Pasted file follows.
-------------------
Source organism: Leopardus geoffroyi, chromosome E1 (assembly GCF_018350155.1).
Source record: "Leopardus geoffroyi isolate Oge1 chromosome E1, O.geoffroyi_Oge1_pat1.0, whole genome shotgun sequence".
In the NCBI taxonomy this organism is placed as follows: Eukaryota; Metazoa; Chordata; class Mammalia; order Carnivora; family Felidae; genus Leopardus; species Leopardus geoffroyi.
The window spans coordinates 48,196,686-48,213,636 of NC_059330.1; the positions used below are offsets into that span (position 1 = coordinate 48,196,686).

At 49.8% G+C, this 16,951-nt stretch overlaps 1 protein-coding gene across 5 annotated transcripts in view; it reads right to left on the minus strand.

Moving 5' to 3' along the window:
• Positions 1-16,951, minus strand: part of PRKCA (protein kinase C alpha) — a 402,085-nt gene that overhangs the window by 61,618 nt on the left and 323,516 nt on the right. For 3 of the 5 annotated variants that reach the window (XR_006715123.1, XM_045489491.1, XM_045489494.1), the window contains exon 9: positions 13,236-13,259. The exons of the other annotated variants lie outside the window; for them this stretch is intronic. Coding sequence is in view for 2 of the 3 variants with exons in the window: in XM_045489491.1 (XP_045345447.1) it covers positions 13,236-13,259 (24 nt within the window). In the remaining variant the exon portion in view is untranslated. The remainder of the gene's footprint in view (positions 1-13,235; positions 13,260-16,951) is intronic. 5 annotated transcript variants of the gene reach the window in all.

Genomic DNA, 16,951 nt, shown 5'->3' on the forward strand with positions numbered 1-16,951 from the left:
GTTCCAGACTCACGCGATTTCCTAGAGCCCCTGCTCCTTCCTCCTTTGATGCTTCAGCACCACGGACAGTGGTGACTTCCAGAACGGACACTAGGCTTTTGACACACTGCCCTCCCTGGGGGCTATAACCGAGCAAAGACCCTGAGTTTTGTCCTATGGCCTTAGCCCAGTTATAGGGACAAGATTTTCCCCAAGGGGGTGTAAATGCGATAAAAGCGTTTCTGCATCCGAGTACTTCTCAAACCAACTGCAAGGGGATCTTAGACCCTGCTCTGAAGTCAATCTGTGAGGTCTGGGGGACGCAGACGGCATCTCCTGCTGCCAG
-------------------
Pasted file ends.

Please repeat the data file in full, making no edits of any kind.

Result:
Source organism: Leopardus geoffroyi, chromosome E1 (assembly GCF_018350155.1).
Source record: "Leopardus geoffroyi isolate Oge1 chromosome E1, O.geoffroyi_Oge1_pat1.0, whole genome shotgun sequence".
In the NCBI taxonomy this organism is placed as follows: Eukaryota; Metazoa; Chordata; class Mammalia; order Carnivora; family Felidae; genus Leopardus; species Leopardus geoffroyi.
The window spans coordinates 48,196,686-48,213,636 of NC_059330.1; the positions used below are offsets into that span (position 1 = coordinate 48,196,686).

At 49.8% G+C, this 16,951-nt stretch overlaps 1 protein-coding gene across 5 annotated transcripts in view; it reads right to left on the minus strand.

Moving 5' to 3' along the window:
• Positions 1-16,951, minus strand: part of PRKCA (protein kinase C alpha) — a 402,085-nt gene that overhangs the window by 61,618 nt on the left and 323,516 nt on the right. For 3 of the 5 annotated variants that reach the window (XR_006715123.1, XM_045489491.1, XM_045489494.1), the window contains exon 9: positions 13,236-13,259. The exons of the other annotated variants lie outside the window; for them this stretch is intronic. Coding sequence is in view for 2 of the 3 variants with exons in the window: in XM_045489491.1 (XP_045345447.1) it covers positions 13,236-13,259 (24 nt within the window). In the remaining variant the exon portion in view is untranslated. The remainder of the gene's footprint in view (positions 1-13,235; positions 13,260-16,951) is intronic. 5 annotated transcript variants of the gene reach the window in all.

Genomic DNA, 16,951 nt, shown 5'->3' on the forward strand with positions numbered 1-16,951 from the left:
GTTCCAGACTCACGCGATTTCCTAGAGCCCCTGCTCCTTCCTCCTTTGATGCTTCAGCACCACGGACAGTGGTGACTTCCAGAACGGACACTAGGCTTTTGACACACTGCCCTCCCTGGGGGCTATAACCGAGCAAAGACCCTGAGTTTTGTCCTATGGCCTTAGCCCAGTTATAGGGACAAGATTTTCCCCAAGGGGGTGTAAATGCGATAAAAGCGTTTCTGCATCCGAGTACTTCTCAAACCAACTGCAAGGGGATCTTAGACCCTGCTCTGAAGTCAATCTGTGAGGTCTGGGGGACGCAGACGGCATCTCCTGCTGCCAG